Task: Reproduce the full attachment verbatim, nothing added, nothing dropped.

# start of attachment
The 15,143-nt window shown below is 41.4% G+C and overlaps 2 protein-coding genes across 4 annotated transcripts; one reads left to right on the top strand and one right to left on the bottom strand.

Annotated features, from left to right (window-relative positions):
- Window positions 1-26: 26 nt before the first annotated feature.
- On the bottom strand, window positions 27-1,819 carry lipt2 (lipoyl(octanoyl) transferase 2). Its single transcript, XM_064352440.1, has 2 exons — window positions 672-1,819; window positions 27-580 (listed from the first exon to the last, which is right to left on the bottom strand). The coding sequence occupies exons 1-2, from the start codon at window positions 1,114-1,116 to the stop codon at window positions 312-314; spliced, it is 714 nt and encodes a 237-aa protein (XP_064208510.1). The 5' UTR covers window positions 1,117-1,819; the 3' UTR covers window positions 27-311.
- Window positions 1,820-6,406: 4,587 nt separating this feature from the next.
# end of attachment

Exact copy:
The 15,143-nt window shown below is 41.4% G+C and overlaps 2 protein-coding genes across 4 annotated transcripts; one reads left to right on the top strand and one right to left on the bottom strand.

Annotated features, from left to right (window-relative positions):
- Window positions 1-26: 26 nt before the first annotated feature.
- On the bottom strand, window positions 27-1,819 carry lipt2 (lipoyl(octanoyl) transferase 2). Its single transcript, XM_064352440.1, has 2 exons — window positions 672-1,819; window positions 27-580 (listed from the first exon to the last, which is right to left on the bottom strand). The coding sequence occupies exons 1-2, from the start codon at window positions 1,114-1,116 to the stop codon at window positions 312-314; spliced, it is 714 nt and encodes a 237-aa protein (XP_064208510.1). The 5' UTR covers window positions 1,117-1,819; the 3' UTR covers window positions 27-311.
- Window positions 1,820-6,406: 4,587 nt separating this feature from the next.